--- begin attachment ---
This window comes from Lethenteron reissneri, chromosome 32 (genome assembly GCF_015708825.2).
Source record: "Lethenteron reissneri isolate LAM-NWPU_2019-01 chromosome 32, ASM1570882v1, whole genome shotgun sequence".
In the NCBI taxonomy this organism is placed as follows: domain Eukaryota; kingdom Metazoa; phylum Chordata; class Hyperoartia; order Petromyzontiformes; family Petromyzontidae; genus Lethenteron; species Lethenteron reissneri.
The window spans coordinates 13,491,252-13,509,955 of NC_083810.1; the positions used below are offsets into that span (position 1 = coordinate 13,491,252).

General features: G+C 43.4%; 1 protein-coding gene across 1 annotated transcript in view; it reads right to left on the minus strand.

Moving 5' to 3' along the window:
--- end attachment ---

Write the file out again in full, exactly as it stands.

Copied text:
This window comes from Lethenteron reissneri, chromosome 32 (genome assembly GCF_015708825.2).
Source record: "Lethenteron reissneri isolate LAM-NWPU_2019-01 chromosome 32, ASM1570882v1, whole genome shotgun sequence".
In the NCBI taxonomy this organism is placed as follows: domain Eukaryota; kingdom Metazoa; phylum Chordata; class Hyperoartia; order Petromyzontiformes; family Petromyzontidae; genus Lethenteron; species Lethenteron reissneri.
The window spans coordinates 13,491,252-13,509,955 of NC_083810.1; the positions used below are offsets into that span (position 1 = coordinate 13,491,252).

General features: G+C 43.4%; 1 protein-coding gene across 1 annotated transcript in view; it reads right to left on the minus strand.

Moving 5' to 3' along the window: